The Northern Pikes have been a band for 35 years, but you’re going to have to forgive them if they’re acting like a new group.
In a way, it is a fresh start.
The legacy of the Northern Pikes continues in 2019 with their brand new ninth studio album slated for release by Universal Music in the early summer.
It’s been 16 years since their last studio album It’s A Good Life & they are very excited to announce that Kevin Kane from The Grapes Of Wrath is now an official member of the band.
They are rocking as hard as they ever have & will be playing many concerts across Canada to promote their new album.
In the fall of 2017 Universal Music put together a special 30th anniversary edition of The Pikes beloved debut album Big Blue Sky.
Featuring the hits Teenland, Things I Do For Money and Dancing In A Danceclub, it helped the group explode out of Saskatchewan and become fixtures and stars on radio and MuchMusic.
But now, it’s a whole new record.
The triple coloured vinyl anniversary edition has been expanded to include a second album of all-new music from the group’s archive, and a third album featuring a live recording from the legendary Horseshoe Tavern on their first national tour in 1986.
The new album, along with the 29 city Canadian tour in the fall of 2017 has fired the group with new energy. “I’m proud of what we’ve accomplished so far, and I’m increasingly proud of the fact that we’re still eager,” says guitarist Bryan Potvin. “There’s a youthful earnestness about what we’re doing right now.”
As the crowds at their recent festival shows can attest, there’s a real fire on stage. “The band in many ways sounds better than it ever has,” says bass player Jay Semko. “I just feel there’s a solidity in the songs that we’re playing, I feel like there’s new life to some of the ones we have played forever. It’s the old-fashioned work ethic, dig in, work at it, rehearse, and when you play, come prepared.” Lately, all the members have agreed that not only can they do more, they want to do more. “I was getting a little tired of just going out, and I mean this in the sweetest, kindest way, but just aimlessly touring, just going and playing a show, not supporting anything,” says Bryan.
That was solved when Don, the self-appointed band archivist, mentioned he had saved all those demos the band had done in the ’80’s. “The fact that we can entice people with brand new songs is pretty amazing, photographs, demo recordings, video footage, everything, he’s got it all really well laid out and organized, I thank him dearly.”
“There’s a hard-core group of people that are big fans of Big Blue Sky, that grew up with the music” says Jay. “It’s amazing to me, I’ve just noticed this recently, how many people are huge fans of that particular album, as it wasn’t the biggest-selling of our records.” “It is exciting to be going out with a show on the BBS30th anniversary tour” says Bryan. “We haven’t done that in a long time, with a really prepared show, and we’ve never had video screens and a visual component to our show, so that’s all brand new. The fact that we’re doing all this stuff makes it really exciting. The Pikes, to me, feel like we have unfinished business, we had a rather abrupt ending in 1993, and we had this long, six-year period where we didn’t do anything, and the restart was good, but I don’t know, it just feels more focused now frankly.”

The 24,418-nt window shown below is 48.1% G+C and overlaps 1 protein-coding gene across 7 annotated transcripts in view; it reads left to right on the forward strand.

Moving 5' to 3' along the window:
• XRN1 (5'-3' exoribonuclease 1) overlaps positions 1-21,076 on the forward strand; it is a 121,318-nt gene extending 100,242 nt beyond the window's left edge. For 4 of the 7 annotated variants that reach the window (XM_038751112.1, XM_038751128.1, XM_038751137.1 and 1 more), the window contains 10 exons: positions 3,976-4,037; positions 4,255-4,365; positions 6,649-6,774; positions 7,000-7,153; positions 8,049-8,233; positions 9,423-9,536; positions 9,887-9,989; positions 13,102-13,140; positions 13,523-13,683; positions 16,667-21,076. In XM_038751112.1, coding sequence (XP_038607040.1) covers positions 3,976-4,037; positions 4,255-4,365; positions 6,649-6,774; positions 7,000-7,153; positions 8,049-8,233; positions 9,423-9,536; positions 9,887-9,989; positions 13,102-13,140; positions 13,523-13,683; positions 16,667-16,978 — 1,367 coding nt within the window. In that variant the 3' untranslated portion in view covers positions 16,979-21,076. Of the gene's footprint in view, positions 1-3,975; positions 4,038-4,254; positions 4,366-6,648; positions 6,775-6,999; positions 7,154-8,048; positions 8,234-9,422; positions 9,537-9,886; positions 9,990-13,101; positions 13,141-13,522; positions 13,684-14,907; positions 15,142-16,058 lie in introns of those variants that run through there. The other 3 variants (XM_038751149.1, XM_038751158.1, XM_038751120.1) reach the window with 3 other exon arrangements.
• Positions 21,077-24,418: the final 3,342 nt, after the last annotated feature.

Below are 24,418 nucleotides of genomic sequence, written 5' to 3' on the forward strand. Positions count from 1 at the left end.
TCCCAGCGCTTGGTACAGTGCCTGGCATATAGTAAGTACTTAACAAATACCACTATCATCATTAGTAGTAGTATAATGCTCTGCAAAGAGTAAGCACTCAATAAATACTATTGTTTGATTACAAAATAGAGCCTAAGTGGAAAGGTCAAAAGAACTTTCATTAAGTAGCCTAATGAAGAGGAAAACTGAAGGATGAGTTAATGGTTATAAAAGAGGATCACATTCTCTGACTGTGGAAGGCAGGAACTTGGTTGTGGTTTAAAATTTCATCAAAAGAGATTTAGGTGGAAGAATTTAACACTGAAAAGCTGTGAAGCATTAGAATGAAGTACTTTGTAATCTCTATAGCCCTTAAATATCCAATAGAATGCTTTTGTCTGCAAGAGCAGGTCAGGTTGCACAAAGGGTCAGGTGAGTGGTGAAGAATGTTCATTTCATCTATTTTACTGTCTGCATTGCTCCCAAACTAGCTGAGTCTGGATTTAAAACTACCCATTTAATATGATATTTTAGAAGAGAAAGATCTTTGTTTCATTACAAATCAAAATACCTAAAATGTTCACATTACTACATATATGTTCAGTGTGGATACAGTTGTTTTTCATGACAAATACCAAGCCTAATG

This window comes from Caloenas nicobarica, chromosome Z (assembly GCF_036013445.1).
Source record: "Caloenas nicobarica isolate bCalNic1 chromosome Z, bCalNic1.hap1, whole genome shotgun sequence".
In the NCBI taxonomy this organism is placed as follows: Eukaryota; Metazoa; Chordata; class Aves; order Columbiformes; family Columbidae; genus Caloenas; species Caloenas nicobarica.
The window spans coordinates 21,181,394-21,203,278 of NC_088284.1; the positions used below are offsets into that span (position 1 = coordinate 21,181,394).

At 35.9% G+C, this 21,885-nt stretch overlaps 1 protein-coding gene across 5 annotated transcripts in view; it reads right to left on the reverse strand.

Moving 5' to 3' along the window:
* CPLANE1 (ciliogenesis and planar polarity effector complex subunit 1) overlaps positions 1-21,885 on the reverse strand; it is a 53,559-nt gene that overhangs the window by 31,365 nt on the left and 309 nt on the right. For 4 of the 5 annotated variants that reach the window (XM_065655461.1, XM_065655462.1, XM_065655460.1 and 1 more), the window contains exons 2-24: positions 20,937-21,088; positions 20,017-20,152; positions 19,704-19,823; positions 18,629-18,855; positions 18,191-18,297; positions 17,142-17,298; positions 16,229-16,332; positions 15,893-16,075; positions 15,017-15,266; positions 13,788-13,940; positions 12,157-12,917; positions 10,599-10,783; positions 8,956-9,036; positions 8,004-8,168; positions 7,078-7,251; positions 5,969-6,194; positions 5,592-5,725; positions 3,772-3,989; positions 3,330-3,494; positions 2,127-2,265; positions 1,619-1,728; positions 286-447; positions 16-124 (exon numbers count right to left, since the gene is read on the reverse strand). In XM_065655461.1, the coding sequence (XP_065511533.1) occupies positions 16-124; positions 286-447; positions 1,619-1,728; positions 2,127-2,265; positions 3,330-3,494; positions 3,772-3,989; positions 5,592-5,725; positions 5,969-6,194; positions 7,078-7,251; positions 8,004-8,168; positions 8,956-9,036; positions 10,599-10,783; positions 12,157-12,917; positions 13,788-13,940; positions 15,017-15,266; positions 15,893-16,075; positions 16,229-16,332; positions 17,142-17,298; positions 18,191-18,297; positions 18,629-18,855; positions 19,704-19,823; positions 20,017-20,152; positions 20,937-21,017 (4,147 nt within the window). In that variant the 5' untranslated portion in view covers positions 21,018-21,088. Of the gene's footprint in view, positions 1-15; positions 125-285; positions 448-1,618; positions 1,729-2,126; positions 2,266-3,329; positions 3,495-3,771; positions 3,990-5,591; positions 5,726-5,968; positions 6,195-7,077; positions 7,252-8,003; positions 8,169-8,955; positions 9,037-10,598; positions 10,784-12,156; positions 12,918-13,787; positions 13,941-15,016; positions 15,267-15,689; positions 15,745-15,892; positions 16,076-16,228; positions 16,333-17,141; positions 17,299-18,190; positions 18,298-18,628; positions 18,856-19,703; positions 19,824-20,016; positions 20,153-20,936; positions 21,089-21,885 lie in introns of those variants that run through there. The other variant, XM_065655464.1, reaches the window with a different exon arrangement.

It looks like The Northern Pikes haven’t peaked yet.
Pikes Back Story:
The Northern Pikes were formed in Saskatoon, Saskatchewan in January 1984. Over the next two years the band recorded and released the independent LP’s The Northern Pikes (1984) and Scene In North America (1985) with producer and pal Mitch Barnett. Both were recorded and mixed at Studio West located near Pike Lake, SK.
The original lineup was spawned from the ashes of three local groups, The Idols, Doris Daye and 17 Envelope, and consisted of Jay Semko (Vocals, Guitar), Merl Bryck (Vocals, Guitar), Bryan Potvin (Guitars) and Glen Hollingshead (Bass). In 1985 Glen left the band & Jay moved back to playing bass, numerous drummers came and went until June of 1986, when Don Schmid (The Idols) joined to make it a permanent quartet.
Being a band from Saskatchewan had its challenges in the pre-internet era. To get attention outside the province, the group came up with a strategy of making lots and lots of demos, a couple of independent LP’s, and relying on, gasp, snail mail.
“It was a good challenge finding a list of stations that would play independent music in Canada and the USA” remembers Jay. “I wrote to the Library of Congress and got the listing of college radio stations. We sent them out, and we got played and they charted really well. It was a pleasant surprise to us, and that really opened the door for people to notice us.”
With the help of friend and local booking agent Robert Hodgins, the band cut its teeth on the prairie bar circuit. The combination of exciting live performances, well-received indie albums and the continuous stream of demos finally caught the ear of Doug Chappell, President of Virgin Records Canada, and with the help of managers Fraser Hill and Ed Smeall, The Pikes signed to the label on December 18, 1986 at The Copa nightclub in Toronto.
“We did a demo in the summer of ’86 that had Things I Do For Money on it,” says Don. “Doug Chappell knew about Teenland, he knew about You Sold The Farm & Jackie T, he knew all those songs, but when he heard Things I Do For Money, that was apparently the song that made him go yeah, I want to sign this band.”
In January of 1987 the band began sessions at Metal Works Studio in Toronto with producers Rick Hutt and Fraser Hill, and finished mixing at McClear Place Studios for what would become their 3rd LP & first Virgin release, entitled Big Blue Sky.
The album hit the streets in June of ‘87 and featured the hit singles Teenland, Things I Do For Money and Dancing In A Danceclub, introducing the band to a wider audience and expanding the touring range to all parts of Canada and the USA.